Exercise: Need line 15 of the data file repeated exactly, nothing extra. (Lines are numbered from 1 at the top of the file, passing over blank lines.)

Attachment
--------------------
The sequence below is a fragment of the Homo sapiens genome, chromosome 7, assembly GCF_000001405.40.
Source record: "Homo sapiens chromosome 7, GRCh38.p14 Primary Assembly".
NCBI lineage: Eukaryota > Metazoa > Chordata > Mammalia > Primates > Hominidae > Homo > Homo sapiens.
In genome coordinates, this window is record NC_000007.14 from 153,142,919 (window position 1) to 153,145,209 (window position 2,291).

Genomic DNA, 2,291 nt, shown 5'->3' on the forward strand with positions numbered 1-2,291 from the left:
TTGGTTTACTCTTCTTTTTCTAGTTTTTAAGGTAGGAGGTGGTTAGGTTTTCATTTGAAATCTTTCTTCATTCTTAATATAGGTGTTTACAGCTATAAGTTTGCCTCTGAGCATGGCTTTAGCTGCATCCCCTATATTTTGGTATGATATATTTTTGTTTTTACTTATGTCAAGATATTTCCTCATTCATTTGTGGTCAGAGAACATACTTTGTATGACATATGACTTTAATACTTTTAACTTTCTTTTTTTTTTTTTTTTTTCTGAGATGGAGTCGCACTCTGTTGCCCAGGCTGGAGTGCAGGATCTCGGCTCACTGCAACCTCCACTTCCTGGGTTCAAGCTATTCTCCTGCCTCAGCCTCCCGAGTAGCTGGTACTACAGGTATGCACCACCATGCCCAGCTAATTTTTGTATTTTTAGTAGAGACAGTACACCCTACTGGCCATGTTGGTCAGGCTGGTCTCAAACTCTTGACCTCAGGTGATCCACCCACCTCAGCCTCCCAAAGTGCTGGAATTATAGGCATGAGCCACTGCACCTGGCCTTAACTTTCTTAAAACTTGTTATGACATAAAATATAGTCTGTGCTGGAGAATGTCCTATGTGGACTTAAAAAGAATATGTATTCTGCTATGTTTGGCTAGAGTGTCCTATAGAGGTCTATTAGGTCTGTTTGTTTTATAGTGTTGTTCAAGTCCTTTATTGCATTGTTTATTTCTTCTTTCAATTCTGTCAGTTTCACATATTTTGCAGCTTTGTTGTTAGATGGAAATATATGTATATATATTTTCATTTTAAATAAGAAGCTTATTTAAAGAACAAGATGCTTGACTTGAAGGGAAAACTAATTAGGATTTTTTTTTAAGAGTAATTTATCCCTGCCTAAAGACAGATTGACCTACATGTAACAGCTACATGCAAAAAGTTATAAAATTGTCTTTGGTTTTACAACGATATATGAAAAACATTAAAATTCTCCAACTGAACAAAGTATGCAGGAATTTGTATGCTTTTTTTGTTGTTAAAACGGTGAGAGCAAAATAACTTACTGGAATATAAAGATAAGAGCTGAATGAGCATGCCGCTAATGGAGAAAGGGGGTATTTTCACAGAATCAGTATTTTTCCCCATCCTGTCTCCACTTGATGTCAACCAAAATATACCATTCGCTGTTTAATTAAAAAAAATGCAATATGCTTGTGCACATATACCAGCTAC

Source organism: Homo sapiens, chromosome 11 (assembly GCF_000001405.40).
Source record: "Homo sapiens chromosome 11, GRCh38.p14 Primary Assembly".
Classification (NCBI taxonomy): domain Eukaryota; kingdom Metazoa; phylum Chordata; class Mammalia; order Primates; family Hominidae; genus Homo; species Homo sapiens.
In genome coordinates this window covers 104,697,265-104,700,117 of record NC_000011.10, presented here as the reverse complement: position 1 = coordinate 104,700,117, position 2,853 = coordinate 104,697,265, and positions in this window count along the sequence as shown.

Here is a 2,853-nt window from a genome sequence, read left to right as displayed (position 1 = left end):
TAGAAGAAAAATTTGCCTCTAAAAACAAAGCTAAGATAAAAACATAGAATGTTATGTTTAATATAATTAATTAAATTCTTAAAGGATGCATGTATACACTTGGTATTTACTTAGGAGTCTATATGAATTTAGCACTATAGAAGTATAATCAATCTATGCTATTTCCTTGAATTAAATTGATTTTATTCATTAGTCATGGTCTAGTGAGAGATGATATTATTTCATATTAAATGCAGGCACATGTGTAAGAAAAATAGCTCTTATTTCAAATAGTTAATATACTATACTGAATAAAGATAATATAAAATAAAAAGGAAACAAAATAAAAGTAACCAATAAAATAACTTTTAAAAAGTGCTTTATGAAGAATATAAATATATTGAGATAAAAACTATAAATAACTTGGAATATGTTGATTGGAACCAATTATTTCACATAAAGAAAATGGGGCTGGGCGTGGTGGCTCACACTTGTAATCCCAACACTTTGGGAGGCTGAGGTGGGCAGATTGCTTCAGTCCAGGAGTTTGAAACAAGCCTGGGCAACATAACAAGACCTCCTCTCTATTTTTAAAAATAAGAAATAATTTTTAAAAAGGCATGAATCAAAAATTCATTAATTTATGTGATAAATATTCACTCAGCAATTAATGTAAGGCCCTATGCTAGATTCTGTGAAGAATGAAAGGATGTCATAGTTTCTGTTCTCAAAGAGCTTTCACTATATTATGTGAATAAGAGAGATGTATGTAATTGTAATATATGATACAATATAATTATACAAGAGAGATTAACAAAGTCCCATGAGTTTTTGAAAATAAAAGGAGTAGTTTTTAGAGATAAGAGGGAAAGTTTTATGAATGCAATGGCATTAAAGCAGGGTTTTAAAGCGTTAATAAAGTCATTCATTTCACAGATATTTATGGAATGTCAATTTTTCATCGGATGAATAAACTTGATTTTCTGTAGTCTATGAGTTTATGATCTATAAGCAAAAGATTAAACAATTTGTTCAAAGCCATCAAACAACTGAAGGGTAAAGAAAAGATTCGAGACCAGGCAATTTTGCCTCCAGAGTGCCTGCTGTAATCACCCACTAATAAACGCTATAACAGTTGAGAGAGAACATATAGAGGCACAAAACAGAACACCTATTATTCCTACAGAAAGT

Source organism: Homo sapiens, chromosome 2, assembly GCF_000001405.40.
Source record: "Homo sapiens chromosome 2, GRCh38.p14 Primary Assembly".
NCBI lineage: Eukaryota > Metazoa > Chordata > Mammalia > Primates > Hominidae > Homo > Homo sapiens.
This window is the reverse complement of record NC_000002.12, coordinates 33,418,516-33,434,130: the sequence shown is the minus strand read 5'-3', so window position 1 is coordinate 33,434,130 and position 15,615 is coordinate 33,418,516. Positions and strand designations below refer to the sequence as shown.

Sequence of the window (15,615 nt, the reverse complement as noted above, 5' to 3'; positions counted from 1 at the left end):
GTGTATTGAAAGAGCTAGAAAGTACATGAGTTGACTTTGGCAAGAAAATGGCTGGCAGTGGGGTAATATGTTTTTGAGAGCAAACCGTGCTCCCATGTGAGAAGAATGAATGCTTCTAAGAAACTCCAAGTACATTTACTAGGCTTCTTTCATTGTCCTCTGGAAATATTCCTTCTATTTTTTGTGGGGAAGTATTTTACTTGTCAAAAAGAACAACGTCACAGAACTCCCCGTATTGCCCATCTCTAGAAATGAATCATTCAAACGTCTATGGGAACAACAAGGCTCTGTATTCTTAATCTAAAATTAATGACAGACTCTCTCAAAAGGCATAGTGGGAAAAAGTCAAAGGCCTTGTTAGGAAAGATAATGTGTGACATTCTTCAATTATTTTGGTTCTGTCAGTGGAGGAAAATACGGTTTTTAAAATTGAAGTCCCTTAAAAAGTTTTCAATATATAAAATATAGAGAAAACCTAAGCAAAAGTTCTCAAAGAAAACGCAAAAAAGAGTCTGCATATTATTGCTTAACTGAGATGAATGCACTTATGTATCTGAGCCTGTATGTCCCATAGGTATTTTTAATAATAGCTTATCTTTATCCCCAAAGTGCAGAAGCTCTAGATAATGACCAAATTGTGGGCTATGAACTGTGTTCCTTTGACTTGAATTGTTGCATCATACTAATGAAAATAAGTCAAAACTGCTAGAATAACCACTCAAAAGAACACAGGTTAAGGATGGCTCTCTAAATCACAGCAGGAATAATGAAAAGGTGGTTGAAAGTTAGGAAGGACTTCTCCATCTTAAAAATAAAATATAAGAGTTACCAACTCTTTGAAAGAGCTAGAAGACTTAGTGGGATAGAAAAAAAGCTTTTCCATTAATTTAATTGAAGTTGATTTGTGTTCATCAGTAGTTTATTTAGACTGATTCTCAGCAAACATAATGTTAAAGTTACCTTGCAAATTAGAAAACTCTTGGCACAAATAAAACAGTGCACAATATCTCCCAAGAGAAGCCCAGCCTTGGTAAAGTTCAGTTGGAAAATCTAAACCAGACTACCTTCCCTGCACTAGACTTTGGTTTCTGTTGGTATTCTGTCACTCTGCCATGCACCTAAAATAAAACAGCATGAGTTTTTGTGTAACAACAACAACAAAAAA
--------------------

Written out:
NCBI lineage: Eukaryota > Metazoa > Chordata > Mammalia > Primates > Hominidae > Homo > Homo sapiens.